A 750 percent funding increase

The $6.8 million that's been set aside to help with gambling addiction was part of the budget that lawmakers also approved this month.

The amount would represent an increase of more than 750 percent compared with the roughly $800,000 a year that Illinois had been spending to help compulsive gamblers.

There currently are 10 casinos in the state, but the opportunities to bet grew exponentially when lawmakers and then-Gov. Pat Quinn, a Democrat, legalized video gambling machines in 2009.

Now there are 7,000 places that have as many as five video gambling machines each in 1,000 towns across Illinois. The total number of machines outside of casinos has surpassed 31,000, and gamblers have lost about $5.8 billion at the devices, state records show.

When they legalized video gambling, lawmakers promised they would provide $1.5 million a year for addiction services. But they quietly removed the provision of the bill that guaranteed the funding.

And much of what was allocated by Springfield has gone unspent.

Pritzker said last week that he was well aware of that sad track record as his administration crafted its first budget. "There were not a lot of dollars for (gambling addiction programs) in prior budgets," he said. "We've expanded it. But in prior budgets, you know, it's only about $1.5 million, and they weren't even spending that."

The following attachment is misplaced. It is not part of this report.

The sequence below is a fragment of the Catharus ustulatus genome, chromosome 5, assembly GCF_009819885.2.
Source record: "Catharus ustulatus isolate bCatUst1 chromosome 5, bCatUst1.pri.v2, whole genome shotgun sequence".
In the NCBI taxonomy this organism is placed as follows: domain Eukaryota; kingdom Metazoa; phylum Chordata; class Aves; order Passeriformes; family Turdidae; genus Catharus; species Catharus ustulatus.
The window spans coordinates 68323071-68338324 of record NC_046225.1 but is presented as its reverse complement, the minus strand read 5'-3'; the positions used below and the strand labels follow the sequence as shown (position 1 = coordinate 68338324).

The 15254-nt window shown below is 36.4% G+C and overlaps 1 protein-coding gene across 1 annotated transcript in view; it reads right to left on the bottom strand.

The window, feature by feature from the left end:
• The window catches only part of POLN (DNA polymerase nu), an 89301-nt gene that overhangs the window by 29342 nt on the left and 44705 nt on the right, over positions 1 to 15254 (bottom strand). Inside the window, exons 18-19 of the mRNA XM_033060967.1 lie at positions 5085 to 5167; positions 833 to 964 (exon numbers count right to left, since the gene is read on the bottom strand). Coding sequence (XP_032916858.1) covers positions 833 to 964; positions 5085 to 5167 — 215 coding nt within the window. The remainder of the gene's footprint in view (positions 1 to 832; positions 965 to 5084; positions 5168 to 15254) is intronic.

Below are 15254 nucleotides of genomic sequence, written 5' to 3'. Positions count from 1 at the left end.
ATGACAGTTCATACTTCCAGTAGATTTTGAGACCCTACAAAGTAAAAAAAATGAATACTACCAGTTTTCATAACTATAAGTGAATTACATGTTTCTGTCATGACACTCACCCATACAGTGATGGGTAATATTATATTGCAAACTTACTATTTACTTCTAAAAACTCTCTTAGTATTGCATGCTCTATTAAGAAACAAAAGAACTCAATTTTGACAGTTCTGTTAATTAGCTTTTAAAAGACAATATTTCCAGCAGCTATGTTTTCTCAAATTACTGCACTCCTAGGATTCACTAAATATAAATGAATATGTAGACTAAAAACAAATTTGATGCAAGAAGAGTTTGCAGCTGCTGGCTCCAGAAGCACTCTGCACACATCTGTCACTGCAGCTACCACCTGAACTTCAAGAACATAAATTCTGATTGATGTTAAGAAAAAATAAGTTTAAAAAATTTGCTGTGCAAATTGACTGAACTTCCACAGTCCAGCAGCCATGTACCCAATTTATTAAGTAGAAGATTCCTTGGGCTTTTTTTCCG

Advocates for compulsive gamblers say the state has not conducted a survey delving into the number of gambling addicts in nearly 30 years.

The increased funding will be used to "strengthen services" for gambling addicts and to conduct a "needs assessment," said Kia Coleman, assistant secretary for programs at the department.

"That will allow us to really get a very clear picture of what the state of gambling disorders is here in Illinois," Coleman said.

The state has created a new website for gambling addicts who are seeking help, Those seeking help also can call the state's hotline, 1-800-GAMBLER, or text ILGAMB to 53342.

Only 63 counselors

When he finally managed to quit betting, Chris, the recovering gambler from Chicago, went to a rehab center in Louisiana and then spent a month at a suburban Maywood treatment center called the Way Back Inn.

The group's executive director, Anita Pindiur, said she is excited about the funding increase in the new state budget, and she has lots of ideas of how the money could be put to the best use.

She is one of only 63 people in the state credentialed as problem and compulsive gambling counselors, according to the Illinois Certification Board.

Like Chris, Pindiur is wary of the state's plans to expand gambling. "I don't think we have enough trained professionals to deal with the potential problem that might be coming," she said.

Article Comments
Guidelines: Keep it civil and on topic; no profanity, vulgarity, slurs or personal attacks. People who harass others or joke about tragedies will be blocked. If a comment violates these standards or our terms of service, click the X in the upper right corner of the comment box. To find our more, read our FAQ.